No Plot? No Problem! by Chris Baty (the NaNoWriMo guy)
Plot & Structure by James Scott Bell
Writing Fiction for Dummies by Randy Ingermanson (the Snowflake Method guy)
How to Write a Damn Good Novel by James Frey
The Internet is awash in sites that discuss tried-and-true story structures like the Hero’s Journey that can provide a writer with a skeleton on which to hang the meat of their story. Or you may find that a more generic approach, like Randy Ingermanson’s Snowflake Method, can help you grow your story organically. His method gets you to first describe your story in a single statement (like the one above), then expand it into a paragraph, then a page, and so on until you have a complete and workable story.
Here are a few sites that I have found useful for creating a plot from scratch.
Randy Ingermanson’s The Snowflake Method
Paperback Writer: Ten Things to Help with Novel Plotting
Stella Cameron’s Plotting Your Novel
I can’t guarantee that all the suggestions and approaches offered on these sites will work for you, but even if they simply unclog your creative juices then that can only help, right?
Now we come to the software aids. Software is always a matter of taste. One person’s ideal software may turn out to be totally useless to another. Here are a few excellent programs I have used at one time or another.
- yWriter5 (free, PC only)
- WriteWayPro (PC only)
- Power Writer (PC only)
- Power Structure (PC only)
- Storyweaver (Mac, PC)
- Character Writer (Mac, PC)
- Dramatica Pro (Mac, PC)
yWriter5, WriteWayPro, Power Writer and Power Structure are all specialized word processors, organized into sections like Characters, Locations, Plot Points, Theme and Scenes, where you can enter and organize your story thoughts and ideas as they come to you. Some even provide helpful prompts, questions, selections and examples to assist you with this process. The idea is that having these resources readily available as you write will keep you on track and help improve the process. Personally, I find the presence of all these sections to be a bit busy on the eyes, but I can see how others might find them useful.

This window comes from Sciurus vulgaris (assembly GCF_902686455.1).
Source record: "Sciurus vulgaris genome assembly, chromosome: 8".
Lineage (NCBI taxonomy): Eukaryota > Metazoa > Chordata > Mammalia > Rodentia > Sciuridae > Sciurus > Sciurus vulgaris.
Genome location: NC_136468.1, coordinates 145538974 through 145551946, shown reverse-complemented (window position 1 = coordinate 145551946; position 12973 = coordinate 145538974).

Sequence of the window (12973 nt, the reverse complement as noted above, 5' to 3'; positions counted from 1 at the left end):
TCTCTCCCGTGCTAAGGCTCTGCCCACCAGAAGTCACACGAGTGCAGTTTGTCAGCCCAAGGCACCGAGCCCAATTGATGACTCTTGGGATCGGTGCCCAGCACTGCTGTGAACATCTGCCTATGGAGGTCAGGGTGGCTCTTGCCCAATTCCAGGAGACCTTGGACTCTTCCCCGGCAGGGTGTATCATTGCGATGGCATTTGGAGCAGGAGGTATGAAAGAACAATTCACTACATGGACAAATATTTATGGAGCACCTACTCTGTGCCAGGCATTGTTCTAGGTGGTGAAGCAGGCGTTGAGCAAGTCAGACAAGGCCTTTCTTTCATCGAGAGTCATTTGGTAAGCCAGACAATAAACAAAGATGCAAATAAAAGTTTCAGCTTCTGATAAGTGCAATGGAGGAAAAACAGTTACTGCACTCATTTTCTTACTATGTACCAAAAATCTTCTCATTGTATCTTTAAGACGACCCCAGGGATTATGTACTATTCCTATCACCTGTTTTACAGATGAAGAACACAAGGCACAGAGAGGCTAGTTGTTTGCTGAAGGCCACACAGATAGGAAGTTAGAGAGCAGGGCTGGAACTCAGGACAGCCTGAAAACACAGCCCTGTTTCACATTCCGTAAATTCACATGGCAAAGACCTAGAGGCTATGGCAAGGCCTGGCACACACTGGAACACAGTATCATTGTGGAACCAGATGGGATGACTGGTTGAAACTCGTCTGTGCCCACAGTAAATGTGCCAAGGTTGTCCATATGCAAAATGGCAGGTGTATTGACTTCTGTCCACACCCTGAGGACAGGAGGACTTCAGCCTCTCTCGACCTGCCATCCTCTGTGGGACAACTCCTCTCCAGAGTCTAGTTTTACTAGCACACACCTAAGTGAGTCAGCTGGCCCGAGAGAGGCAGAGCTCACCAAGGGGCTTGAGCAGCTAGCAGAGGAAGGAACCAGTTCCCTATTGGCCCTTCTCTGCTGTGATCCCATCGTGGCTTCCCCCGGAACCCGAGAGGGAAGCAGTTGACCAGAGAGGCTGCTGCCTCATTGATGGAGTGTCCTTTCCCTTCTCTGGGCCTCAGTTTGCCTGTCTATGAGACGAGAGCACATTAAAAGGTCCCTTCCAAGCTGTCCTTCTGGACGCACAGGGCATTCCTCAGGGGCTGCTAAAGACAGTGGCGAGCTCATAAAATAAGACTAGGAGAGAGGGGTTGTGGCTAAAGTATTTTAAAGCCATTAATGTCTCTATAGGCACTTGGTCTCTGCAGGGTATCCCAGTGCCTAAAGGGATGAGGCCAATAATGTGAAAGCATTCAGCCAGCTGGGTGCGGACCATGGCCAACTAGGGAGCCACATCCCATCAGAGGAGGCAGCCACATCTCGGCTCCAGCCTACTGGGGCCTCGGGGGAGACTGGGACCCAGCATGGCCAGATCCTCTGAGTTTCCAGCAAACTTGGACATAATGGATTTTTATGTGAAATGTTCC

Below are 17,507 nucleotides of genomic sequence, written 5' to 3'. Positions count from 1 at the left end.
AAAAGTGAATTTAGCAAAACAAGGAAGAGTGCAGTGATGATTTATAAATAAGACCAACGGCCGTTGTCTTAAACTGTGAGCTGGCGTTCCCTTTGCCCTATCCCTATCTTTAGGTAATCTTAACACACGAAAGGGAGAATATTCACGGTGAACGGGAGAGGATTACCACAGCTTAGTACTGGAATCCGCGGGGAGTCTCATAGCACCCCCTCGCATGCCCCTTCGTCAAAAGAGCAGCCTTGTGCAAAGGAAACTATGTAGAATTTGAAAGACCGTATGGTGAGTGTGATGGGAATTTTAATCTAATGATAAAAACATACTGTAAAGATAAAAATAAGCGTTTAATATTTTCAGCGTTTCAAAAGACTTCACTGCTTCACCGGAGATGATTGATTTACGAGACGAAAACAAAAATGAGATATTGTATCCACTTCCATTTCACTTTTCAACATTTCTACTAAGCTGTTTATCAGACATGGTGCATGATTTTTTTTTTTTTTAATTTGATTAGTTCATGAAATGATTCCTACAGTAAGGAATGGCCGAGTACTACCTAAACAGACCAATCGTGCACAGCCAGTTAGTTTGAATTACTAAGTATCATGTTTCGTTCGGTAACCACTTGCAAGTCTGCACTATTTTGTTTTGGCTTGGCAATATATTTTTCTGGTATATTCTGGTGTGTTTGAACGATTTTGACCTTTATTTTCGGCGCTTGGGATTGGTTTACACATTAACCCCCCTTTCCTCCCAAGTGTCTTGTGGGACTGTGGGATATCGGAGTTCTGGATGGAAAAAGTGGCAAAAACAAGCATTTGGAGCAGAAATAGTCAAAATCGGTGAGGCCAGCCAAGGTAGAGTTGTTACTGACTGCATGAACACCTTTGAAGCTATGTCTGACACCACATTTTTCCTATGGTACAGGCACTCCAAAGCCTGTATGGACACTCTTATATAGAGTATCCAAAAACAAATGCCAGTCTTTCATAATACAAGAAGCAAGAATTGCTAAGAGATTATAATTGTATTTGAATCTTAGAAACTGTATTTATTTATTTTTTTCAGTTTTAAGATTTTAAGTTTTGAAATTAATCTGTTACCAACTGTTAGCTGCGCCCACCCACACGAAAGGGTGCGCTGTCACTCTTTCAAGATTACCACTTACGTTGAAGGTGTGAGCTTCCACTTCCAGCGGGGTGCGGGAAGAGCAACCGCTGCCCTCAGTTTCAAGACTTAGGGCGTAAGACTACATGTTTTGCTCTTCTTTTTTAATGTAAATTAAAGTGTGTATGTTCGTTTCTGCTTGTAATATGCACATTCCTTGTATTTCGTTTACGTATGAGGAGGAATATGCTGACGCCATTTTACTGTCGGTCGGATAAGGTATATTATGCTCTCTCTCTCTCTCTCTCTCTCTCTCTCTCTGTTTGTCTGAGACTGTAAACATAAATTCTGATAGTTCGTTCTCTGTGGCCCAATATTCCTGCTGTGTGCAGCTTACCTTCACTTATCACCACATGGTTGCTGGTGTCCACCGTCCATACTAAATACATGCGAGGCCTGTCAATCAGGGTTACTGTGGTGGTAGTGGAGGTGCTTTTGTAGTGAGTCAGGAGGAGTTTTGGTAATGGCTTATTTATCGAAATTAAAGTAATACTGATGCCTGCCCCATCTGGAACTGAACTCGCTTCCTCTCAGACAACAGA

Storyweaver and Contour are very different. Both are designed to help you build your story. Although each employs a different interface, they both walk you through a series of prompts, examples, and questions to help you generate your plot, characters, story goals, beats, and conflicts. I’ve used both programs and found them easy to follow, instructive, and revealing. Although I came up with most of my novel’s plot on my own, I admit that stepping through the prompts offered by these programs gave me additional ideas that I might not have come up with on my own. After using either of these programs you will still need to use a separate word processor for your actual writing.
Character Writer is a program that merges two previous programs, Quick Story 5 and Character Pro. Character Writer includes a feature called the Story-Generator that helps you answer a series of simple questions about your story, then combines your answers into a story synopsis. The program includes a similar automated feature called the Character-Generator for generating your characters. This is a pretty slick program that can teach you a lot about story structure, character traits, and dramatic character relationships, if such things are new to you.
Dramatica Pro employs a unique approach. Writing a novel the Dramatica way is like learning to drive a car by studying auto mechanics, the highway traffic act, and human psychology. It forces you to confront the inner workings of your story and its characters, right down to its core – the psychological motivations and reactions that make people who they are, and how they interact in tough situations. Things we expect to see reflected in good fiction. This program is not for anyone in a hurry. There’s a lot of terminology to master. And the user interface is rather dated. Yet, I would hazard a guess that by closely following its approach, you could well find yourself with a runaway bestseller on your hands.